Manuel Schneider^{1}, Felix Lugauer^{1}, Dominik Nickel^{2}, Brian M Dale^{3}, Berthold Kiefer^{2}, Andreas Maier^{1}, and Mustafa R Bashir^{4,5}

MRI is not only capable of quantifying the fat content, but also the fatty acid composition of human adipose tissue. Especially for low fat fractions, fatty acid quantification is sensitive to image noise. Including prior information or additional parameter approximations into the quantification method helped to improve the noise propagation behavior, but also introduced a systematic bias. Performing spectral denoising in between image reconstruction and fatty acid quantification kept the systematic bias as well as the noise in the parameter maps low, and hence allows for more flexible protocol selection and shorter acquisition times.

Three FA quantification
approaches were considered, which differ in the derivation of the number of
double bonds (ndb), number of methylene-interrupted double bonds (nmidb), and
the chain length (CL). All of them incorporate a heuristic approximation for
the CL^{5}. In the first method (termed “Pinv”), water, fat and two
additional fat contribution parameter maps are calculated using a linear model
as has been previously described^{4}. The second technique (termed
“IneqConst”) additionally adds inequality constraints based on prior FA
composition information ($$$ndb\leq6$$$; $$$nmidb\leq3$$$), and solves the resulting
inequality-constrained linear least-squares problem using quadratic
programming. The third method (termed “Iter”) makes use of an additional
approximation for the nmidb and solves two subsequent non-linear
least-square fits iteratively^{6}. The calculated parameters were used
to determine the fractions of unsaturated FAs (UFAs), saturated FAs (SFAs),
mono-unsaturated FAs (MUFAs), and poly-unsaturated FAs (PUFAs). Every
experiment was conducted twice: once without denoising, and once including a
Dixon water-fat spectral denoising method^{7} prior to the FA
quantification.

FA compositions that span
symmetrically over typical adipose human tissue values^{8} (UFA = 72.9±15%, PUFA = 23.4±15%) were taken into account when generating the
synthetic dataset. Fat
fractions (FFs) from 15% to 50% were simulated. For every FA composition and FF
combination, a complex-valued signal was synthesized for 8 different echo times
(TE1 = 1.35ms, ΔTE = 1.25ms). The mean absolute errors and mean standard
deviations of the calculated parameter maps were derived numerically by
employing additive Gaussian noise and repeating the simulation 1000 times.

For
in-vivo validation, eight echoes of MR data (2D GRE with 16 slices, TE1 = 1.28ms,
ΔTE = 1.19ms, TR = 175ms, flip angle = 10°, spatial resolution: 3.75x3.75x10mm^{3},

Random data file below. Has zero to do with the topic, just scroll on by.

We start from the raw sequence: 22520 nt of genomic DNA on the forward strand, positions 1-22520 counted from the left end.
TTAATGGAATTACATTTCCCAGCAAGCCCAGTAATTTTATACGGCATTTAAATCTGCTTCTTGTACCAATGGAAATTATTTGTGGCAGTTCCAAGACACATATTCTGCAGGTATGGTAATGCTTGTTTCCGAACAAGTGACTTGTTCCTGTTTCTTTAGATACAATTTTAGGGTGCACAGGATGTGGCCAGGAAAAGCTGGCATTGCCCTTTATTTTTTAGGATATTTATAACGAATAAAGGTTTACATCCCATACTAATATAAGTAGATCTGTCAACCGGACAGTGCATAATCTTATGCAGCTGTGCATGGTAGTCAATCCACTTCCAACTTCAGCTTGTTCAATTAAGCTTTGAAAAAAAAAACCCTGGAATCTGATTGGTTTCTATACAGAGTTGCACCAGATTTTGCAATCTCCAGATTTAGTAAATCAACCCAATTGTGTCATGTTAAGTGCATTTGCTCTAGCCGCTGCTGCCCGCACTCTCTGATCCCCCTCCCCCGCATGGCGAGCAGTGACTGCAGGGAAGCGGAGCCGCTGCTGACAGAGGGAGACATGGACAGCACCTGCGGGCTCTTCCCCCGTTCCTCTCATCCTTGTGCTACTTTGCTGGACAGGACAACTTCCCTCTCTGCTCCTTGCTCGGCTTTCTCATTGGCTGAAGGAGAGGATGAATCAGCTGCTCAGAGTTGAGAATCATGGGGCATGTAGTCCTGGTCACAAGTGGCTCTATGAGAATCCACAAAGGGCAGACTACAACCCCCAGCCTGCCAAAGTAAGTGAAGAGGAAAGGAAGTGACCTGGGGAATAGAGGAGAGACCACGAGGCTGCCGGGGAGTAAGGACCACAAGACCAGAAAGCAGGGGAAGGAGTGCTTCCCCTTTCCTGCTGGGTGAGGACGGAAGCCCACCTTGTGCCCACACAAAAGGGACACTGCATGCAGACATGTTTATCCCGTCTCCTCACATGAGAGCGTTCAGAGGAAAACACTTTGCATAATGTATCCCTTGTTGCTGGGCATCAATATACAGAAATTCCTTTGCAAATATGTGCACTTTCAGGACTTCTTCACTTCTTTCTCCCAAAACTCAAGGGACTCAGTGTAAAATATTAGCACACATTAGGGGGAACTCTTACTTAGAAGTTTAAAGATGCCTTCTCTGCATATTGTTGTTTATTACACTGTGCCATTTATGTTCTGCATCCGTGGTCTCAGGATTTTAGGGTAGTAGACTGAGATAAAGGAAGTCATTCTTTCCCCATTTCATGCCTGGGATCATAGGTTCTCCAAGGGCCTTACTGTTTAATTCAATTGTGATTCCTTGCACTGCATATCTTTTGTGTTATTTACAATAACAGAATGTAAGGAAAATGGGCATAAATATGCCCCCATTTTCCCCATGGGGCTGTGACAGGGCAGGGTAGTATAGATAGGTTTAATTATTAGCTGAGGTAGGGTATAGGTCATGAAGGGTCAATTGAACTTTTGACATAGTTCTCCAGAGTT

bandwidth = 1953Hz/px, bipolar readout) from a clinical trial subject suffering
from non-alcoholic fatty liver disease (NAFLD) were acquired on a 3T MR scanner
(MAGNETOM Trio, Siemens Healthcare, Erlangen, Germany) under IRB approval.
Prior to the FA quantification, complex-valued images were calculated using a
prototype, and compensated for field inhomogeneities and eddy current effects.
The field map and eddy current-correcting phase were calculated using a
variable projection least-squares fit, which employed region growing to enforce
spatial smoothness. The phase-corrected complex images were used to estimate
T2* relaxation by means of variable projection.

The numerical simulation results are summarized in Table 1. “Pinv” achieved the lowest mean errors. In comparison, adding inequality constraints (method “IneqConst”) led to slightly lower mean standard deviations, while barely increasing the mean errors. The method “Iter” resulted in the lowest standard deviations (especially for the PUFAs and MUFAs), but also introduced a systematic bias. “Pinv” led to uniform standard deviations for all FA combinations (Fig. 1a), whereas “IneqConst” and “Iter” reduced the noise level for some FA values (Fig. 1b-c). The applied spectral denoising method consistently improved the noise propagation behavior of all analyzed methods four- to five-fold. Particularly for small fat fractions, the methods including spectral denoising performed superiorly compared to the unfiltered cases (Fig. 2).

Representative
in-vivo UFA maps are depicted in Fig. 3. For the methods “Pinv” and
“IneqConst”, the mean UFA values in the ROI were in compliance with previously
published results^{3,8}. For these methods the UFA maps from denoised
images were more uniform in appearance, and edges were preserved. The method
“Iter” (with and without denoising) calculated homogenous UFA values in the
subcutaneous tissue (very high FF), but failed to reliably estimate hepatic UFA
values.

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